The Wahkiakum County Eagle - Established as The Skamokawa Eagle in 1891

Downriver Dispatches

News of Western Wahkiakum County and Naselle

 

February 24, 2022

If you were a logger working seven miles up Fossil Creek Road in the Grays River area, this is what you would have seen Monday morning. Photo courtesy of Nate Engleson.

Aunt Hattie: My sweet 96-year old aunt who lives in Arizona called last weekend. I gave her The Wahkiakum County Eagle as a gift. She told me she loves to read about "the old people" who lived here over 100 years ago. She knew me as a baby and young girl. She is a jewel who lives alone, cleans her house herself and loves Hallmark movies. I love hearing her feedback and her stories as much as I love the stories our folks here tell of their early years here. Don't forget to ask for a story when you visit your elders. For some folks, it only takes one question and they're off remembering something they love to visit again. Memories are gold.

Girls Rule: "The Lady Comets brought home the first district championship in 41 years. I am very proud of these young ladies and their coaches." So says Justin Laine, principal at Naselle/GRV schools. We are all very proud and excited for games they have played and games to come. This Saturday, they play Evergreen Lutheran at 2 p.m. at Mark Morris High School in 1B Regional. The winner plays at State 1B in Spokane starting on March 21. The boys basketball team will play Neah Bay at noon this Saturday at Mark Morris High School. So proud of both teams!

Photo of the Week: Nate Engelson's photo of a log truck and equipment in snow up Fossil Creek is a fun one. While we may not always get much snow down here where we live, up high there's always more. When the Torppa Construction pickups come back to the shop at the end of the day, I'm often surprised at the mud all over them, then I remember where they've been. Often they are in areas that have not seen anyone for many years. They go in first. They rebuild old roads, take down trees that have grown in the way and put in culverts that have rusted out over the years. So, yes, they are in the mud. So are the farmers. Rubber boots are the answer for most of us, especially kids. And a pressure washer to clean vehicles and houses helps.

Johnson Park: Denise Blanchard sent information on upcoming activities. There will be a Super Sale on March 19 from 9 to 4. Book a table to reserve your space. All tables must be paid in advance. To reserve a table, call Denise at (360) 355-0472 on her cell or leave a message at Johnson Park at (360) 465-2310. Easter Craft Day will be on April 9 from 11 a.m. to 2 p.m.

Kim Angelis and Jennifer Goodenberger Concert: Kim Angelis from Naselle will play her violin, and Jennifer Goodenberger will accompany her on the piano at the Naselle Community Center on March 5 at 2 p.m. Donations at the door. Refreshments after and CD's for sale. Kim's music is always relaxing and enjoyable. Jennifer Goodenberger is active as a solo and collaborative pianist. She has released eight solo piano CDs of original compositions, classical music, and arrangements of folk and Celtic music.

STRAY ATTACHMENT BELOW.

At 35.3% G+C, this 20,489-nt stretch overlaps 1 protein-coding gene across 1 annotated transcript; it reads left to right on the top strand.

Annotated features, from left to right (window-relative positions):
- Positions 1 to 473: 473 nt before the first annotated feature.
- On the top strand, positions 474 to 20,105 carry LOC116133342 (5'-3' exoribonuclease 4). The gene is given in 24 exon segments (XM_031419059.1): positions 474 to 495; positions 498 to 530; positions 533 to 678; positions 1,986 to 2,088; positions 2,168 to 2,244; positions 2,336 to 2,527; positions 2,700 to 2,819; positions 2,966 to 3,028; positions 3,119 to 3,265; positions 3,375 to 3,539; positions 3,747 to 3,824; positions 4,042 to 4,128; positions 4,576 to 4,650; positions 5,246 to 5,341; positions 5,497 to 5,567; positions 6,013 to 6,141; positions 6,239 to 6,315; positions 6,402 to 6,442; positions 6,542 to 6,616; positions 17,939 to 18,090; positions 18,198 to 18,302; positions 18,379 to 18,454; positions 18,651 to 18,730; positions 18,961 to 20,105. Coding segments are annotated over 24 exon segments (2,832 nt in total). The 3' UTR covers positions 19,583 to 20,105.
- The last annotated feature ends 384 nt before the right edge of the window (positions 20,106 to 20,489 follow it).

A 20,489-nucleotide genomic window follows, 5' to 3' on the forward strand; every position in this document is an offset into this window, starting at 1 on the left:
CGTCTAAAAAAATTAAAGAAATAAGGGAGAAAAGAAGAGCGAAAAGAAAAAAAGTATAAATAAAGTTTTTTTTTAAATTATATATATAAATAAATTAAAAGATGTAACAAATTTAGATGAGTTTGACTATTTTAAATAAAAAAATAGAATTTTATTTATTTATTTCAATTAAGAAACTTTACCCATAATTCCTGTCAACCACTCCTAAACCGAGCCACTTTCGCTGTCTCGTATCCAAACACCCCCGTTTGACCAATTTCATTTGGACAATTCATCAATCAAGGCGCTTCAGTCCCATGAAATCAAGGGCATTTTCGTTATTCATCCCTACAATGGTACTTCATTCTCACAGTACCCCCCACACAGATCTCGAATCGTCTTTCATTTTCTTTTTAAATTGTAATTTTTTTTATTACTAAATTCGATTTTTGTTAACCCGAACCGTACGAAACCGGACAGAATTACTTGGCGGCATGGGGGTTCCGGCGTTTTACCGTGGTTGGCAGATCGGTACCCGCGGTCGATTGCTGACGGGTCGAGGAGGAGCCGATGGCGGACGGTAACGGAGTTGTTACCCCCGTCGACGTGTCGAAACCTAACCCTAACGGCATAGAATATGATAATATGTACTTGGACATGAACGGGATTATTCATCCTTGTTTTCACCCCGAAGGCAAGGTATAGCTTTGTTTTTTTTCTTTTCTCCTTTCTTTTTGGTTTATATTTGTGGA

Karl Marlantes: Author Karl Marlantes will speak at the Naselle Community Center on March 19 at 2 p.m. Until March 1, tickets will be $10. Then tickets will be $15 and at the event they will be $20. All tickets can be purchased on-line at the following website: https://www.appeloarchives.org/product-page/karl-marlantes-deep-river. Marlantes wrote the very popular book, "Deep River." It is a family epic of human suffering, courage and love. Set in the early 1900's, it is the story of immigrants who came to SW Washington from Finland. One important aspect of the story is the history of the unions which started in our area and grew to be an important moment in logging history. The union stories are not told in many books so "Deep River" is an exciting addition to the logging history we are so proud of. Marlantes himself grew up in a logging town on the Oregon coast, commercial fishing with his grandfather. He graduated from Yale University and was a Rhodes Scholar at Oxford University before serving as a Marine in Vietnam. The Appelo Archives has several copies for sale if you'd like to read it before attending this special event. While the book is titled "Deep River," the map inside the front of the book is inaccurate because the area called Deep River is actually the Naselle River. Marlantes decided to name the book "Deep River" because readers would have a hard time pronouncing Naselle, especially if used in its original spelling of "Nasele." The characters have Finnish names and they are sometimes hard to pronounce. A list of names is also at the front of the book with pronunciations provided. On the first page, we learn why the Finnish culture supports education at a time in history when not many were well educated at all: "The Evangelical Lutheran Church of Finland would not confirm an illiterate child, and this made even the poorest of Finnish peasants different from peasants in almost all other European countries: all children learned to read in church-led confirmation classes." This book is written so well and is so interesting that although it's long, it's a fast read. Get your tickets soon so you have a guaranteed seat. There will most likely be a full audience.

Senior Lunches: The Senior Lunch Club meets the first and third Wednesdays of each month at the Rosburg Hall. The next lunches will be on March 2 and 16 at noon. The CAP box lunches are available for pick up every Thursday at noon at Rosburg Hall. Call Denice at (360) 762-3111 to reserve yours.

Word of the Week: Read.

 

Reader Comments(0)

 
 

Powered by ROAR Online Publication Software from Lions Light Corporation
© Copyright 2021